What Is Occupational Therapy?
In its simplest terms, occupational therapists and occupational therapy assistants help people across the lifespan participate in the things they want and need to do through the therapeutic use of everyday activities (occupations). Common occupational therapy interventions include helping children with disabilities to participate fully in school and social situations, helping people recovering from injury to regain skills, and providing supports for older adults experiencing physical and cognitive changes. Occupational therapy services typically include
- an individualized evaluation, during which the client/family and occupational therapist determine the person’s goals,
- customized intervention to improve the person’s ability to perform daily activities and reach the goals, and
- an outcomes evaluation to ensure that the goals are being met and/or make changes to the intervention plan.
Fine motor help:
Break your crayons and tape paper to a wall. The position it creates for the hand and wrist promotes proper grasp development
Visit www.hwtears.com. Handwriting without Tears is a wonderful multisensory curriciulum based on development of skills
Give your kid a break, a sensory break between periods of homework or sitting. To find thier just right level, you can increase their energy level if they were feeling sluggish by jumping, dancing, sour foods and smells, new texture experiences. To bring them down a little, yoga, animal walks (bear, crab, etc), carrying laundry up/down stairs.
Visit www.sensory street.com for downloadable sheets
Difficulty with transitions? Make a schedule with words or pictures. Use timers and remind them as time counts down. First this then that.
Learning Through Play
The act of playing is an important tool that influences a child’s life. The primary goals of childhood are to grow, learn, and play. It is often through play that children learn to make sense of the world around them. It is a child’s “job” or “occupation” to play to develop physical coordination, emotional maturity, social skills to interact with other children, and self-confidence to try new experiences and explore new environments. Occupational therapists have expertise in evaluating children’s neurological, muscular, and emotional development; and determining the effects of infant and childhood illness on growth and
What can an occupational therapist do?
■Evaluate a child’s motor (movement), cognitive (thinking, reasoning), social–emotional, and behavioral development.
■ Recommend toys and play activities that promote healthy development and provide stimulation to the child.
■ Intervene when needed to promote development and skills for living.
What can parents and families do?
■ Encourage exploratory play by using balls, sand
and water toys, slides, swings, finger paints, and magnets. During exploratory play, children use their senses as they explore, discover, examine, and organize their activities.
■ Try manipulative play by asking the child to per- form a task, such as stacking cereal boxes, slipping coins into a piggy bank, or playing with a deck of cards. Handling items such as puzzles, pegboards, beads, and lacing cards test the child’s eye and hand coordination and dexterity.
■ Suggest imaginative or symbolic play that includes role-playing, playing with dolls and stuffed animals, toy furniture, and telephones. This type of pretend play encourages good social skills and a positive self-image.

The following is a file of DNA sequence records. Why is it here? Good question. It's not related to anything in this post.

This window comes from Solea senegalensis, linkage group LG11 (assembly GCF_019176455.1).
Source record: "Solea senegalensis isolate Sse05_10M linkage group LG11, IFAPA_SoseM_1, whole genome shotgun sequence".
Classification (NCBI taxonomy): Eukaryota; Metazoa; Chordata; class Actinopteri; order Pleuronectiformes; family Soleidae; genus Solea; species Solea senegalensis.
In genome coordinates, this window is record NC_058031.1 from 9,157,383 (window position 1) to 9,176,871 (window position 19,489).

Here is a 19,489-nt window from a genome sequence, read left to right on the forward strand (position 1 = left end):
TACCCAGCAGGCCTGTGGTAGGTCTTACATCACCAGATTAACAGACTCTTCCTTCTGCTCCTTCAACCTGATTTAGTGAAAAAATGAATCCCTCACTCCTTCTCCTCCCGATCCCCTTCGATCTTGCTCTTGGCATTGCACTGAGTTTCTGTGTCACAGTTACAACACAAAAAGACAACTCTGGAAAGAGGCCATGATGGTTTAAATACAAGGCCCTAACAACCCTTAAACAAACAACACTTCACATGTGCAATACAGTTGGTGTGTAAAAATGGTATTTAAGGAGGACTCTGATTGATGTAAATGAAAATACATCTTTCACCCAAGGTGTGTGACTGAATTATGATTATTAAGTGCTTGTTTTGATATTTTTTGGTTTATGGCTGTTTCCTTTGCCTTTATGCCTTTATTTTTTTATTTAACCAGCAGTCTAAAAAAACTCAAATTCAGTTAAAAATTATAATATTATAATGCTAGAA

■ Choose toys that are appropriate for the child’s age. They do not have to be expensive or complicated to be beneficial to the child. Common objects, such as pots and pans, empty boxes, spools of thread, shoelaces, and wooden spoons can stimulate activity. The best toys require active participation.
■ Remember when choosing a toy to consider whether a child must be supervised while playing with it. Toys should not have small parts that break easily or can be swallowed.
Occupational therapists and occupational therapy assistants are trained in helping children with a broad range of issues in addition to the development of play skills, such as self-care and social skills, and proper computer and backpack use.
® The American Occupational Therapy Association, Inc. www.aota.org
Occupational Therapy: Skills for the Job of Living Tips for Living
Recommended Toys and Activities for Children and Teens
■ Rattles ■ Mobiles ■ Playmats ■ Mirrors ■ Crib toys ■ Infant swings ■ Teething toys ■ Busy boxes ■ Squeeze toys
Toddlers and Preschoolers
■ Blocks ■ Stacking rings ■ Pegboards ■ Shape sorters ■ Push and pull toys ■ Balls ■ Books ■ Sand and water toys ■ Large beads ■ Movement games ■ Toy cars and trucks ■ Train sets ■ Musical toys
School-Aged and Middle-Schoolers
■ Blocks ■ Building sets ■ Books ■ Bicycles ■ Rollerskates ■ Ice skates ■ Board games ■ Checkers ■ Beginning sports
■ Athletics ■ Books ■ Hobbies ■ Crafts
Need more information?
A child’s inability to play well could indicate another problem, such as a learning disability or behavioral problem. If you would like to consult an occupational therapist, your physician, other health professionals, and your school district's director of special education may have information on how you can access an occupational therapist in your area.
For more information and tips on all ages from kids to grandparents, go to http://www.aota.org/Consumers.aspx
The American Occupational Therapy Association, Inc. www.aota.org
Occupational Therapy: Skills for the Job of Living
Copyright 2001 American Occupational Therapy Association, Inc. All Rights Reserved. This page may be reproduced and distributed without prior written consent.